Community colleges have long been a low cost alternative to universities, and many students have been able to graduate from these schools with no student loan debt. Not only do they offer lower tuition, they also offer classes at more convenient times for working adults. Community colleges are normally located within a short driving distance and are easily accessable by public transportation, making the costs of a college dorm unnecessary. All of these advantages are set off by only one disadvantage. At most community colleges, the highest degree you can get is an associate's degree.
A small, but growing number of community colleges are beginning to offer bachelor's degrees. Brazosport College in Lake Jackson, Texas offers a bachelor's degree in industrial technology. According to Community College Week, it was recently named on a list of four community colleges which are about to lose all of their state funding, despite the fact that the enrollment there is higher than it has ever been. Opinion seems to be divided as to whether or not Brazosport will have to close.
I can't help wondering if this is an effort by the large universities to prevent this lower priced competitor. If all community colleges offered bachelor's degrees, the universities would see a considerable drop in their enrollment numbers. Many students do their first two years of college at a community college, and then finish the degree at a large university. This group would probably finish their bachelor's degrees at the community college if it were possible. The state universities would also suffer image wise. In recent years, they've become associated with using tax money to build rock climbing walls, gourmet food courts, and state-of-the-art sports stadiums. If community colleges became an option to get a no-frills bachelor's degree, people would question the need for the large universities, as their image as party houses would only get worse. Life on campus would continue to deteriorate as more rowdies would arrive, and the serious students would stay away.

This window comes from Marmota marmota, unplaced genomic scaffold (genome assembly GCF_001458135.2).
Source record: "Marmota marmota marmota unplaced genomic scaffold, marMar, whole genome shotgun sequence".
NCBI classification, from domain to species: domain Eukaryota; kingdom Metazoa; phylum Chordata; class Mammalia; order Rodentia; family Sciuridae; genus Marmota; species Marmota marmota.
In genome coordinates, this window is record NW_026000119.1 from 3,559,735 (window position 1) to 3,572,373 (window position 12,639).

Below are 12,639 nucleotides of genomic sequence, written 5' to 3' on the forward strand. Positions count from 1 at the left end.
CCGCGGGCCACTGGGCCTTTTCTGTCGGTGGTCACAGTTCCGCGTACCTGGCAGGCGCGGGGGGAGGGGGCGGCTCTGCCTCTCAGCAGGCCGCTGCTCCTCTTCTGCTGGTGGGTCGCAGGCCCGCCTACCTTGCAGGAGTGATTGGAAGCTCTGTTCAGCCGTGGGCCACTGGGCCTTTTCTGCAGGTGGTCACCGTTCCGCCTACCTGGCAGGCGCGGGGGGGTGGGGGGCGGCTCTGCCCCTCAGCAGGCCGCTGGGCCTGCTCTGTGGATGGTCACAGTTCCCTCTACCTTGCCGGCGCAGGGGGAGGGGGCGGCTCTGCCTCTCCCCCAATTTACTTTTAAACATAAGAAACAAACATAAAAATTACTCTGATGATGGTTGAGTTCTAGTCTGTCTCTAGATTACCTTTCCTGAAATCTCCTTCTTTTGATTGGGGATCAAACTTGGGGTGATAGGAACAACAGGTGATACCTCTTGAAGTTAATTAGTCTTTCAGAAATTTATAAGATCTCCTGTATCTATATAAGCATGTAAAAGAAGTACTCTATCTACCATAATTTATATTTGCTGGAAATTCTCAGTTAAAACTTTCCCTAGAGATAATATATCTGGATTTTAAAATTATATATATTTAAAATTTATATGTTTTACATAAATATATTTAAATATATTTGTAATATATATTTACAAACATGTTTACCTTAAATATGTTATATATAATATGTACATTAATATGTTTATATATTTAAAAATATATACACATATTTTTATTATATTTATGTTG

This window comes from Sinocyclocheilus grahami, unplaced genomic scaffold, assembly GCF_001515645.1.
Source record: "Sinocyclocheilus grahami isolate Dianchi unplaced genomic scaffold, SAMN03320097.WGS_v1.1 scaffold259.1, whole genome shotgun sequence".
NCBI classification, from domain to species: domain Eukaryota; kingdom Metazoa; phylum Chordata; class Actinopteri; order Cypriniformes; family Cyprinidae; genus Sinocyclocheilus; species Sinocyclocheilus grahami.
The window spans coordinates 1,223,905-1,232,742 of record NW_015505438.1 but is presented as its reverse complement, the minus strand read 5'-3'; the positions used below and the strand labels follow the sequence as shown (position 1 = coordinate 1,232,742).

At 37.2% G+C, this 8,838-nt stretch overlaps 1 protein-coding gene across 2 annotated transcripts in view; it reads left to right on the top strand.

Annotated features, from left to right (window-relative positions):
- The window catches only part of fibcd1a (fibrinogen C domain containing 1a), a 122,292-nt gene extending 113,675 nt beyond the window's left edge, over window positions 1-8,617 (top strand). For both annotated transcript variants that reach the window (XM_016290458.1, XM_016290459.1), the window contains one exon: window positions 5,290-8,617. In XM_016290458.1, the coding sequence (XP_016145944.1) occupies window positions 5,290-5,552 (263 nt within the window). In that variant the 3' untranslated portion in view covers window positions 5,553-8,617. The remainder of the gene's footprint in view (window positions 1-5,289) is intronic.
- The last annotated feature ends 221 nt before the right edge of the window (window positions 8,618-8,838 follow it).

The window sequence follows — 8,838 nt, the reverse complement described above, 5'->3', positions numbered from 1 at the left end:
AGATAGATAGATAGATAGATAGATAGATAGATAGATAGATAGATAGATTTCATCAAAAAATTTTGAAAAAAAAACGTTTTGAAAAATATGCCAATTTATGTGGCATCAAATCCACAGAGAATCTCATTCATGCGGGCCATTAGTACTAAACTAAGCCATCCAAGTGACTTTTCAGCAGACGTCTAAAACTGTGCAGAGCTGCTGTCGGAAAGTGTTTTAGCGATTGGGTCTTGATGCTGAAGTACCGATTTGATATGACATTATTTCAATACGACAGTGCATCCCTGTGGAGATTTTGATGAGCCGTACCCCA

Hopefully, Brazosport College will stay open, and the number of community colleges offering bachelor's degrees will continue to grow. These schools are proving that a college education is possible without massive costs and a lifetime of debt. I only wish that they had thought of this sooner, as I once lived near a community college where I would have gotten a four year degree had they been offered.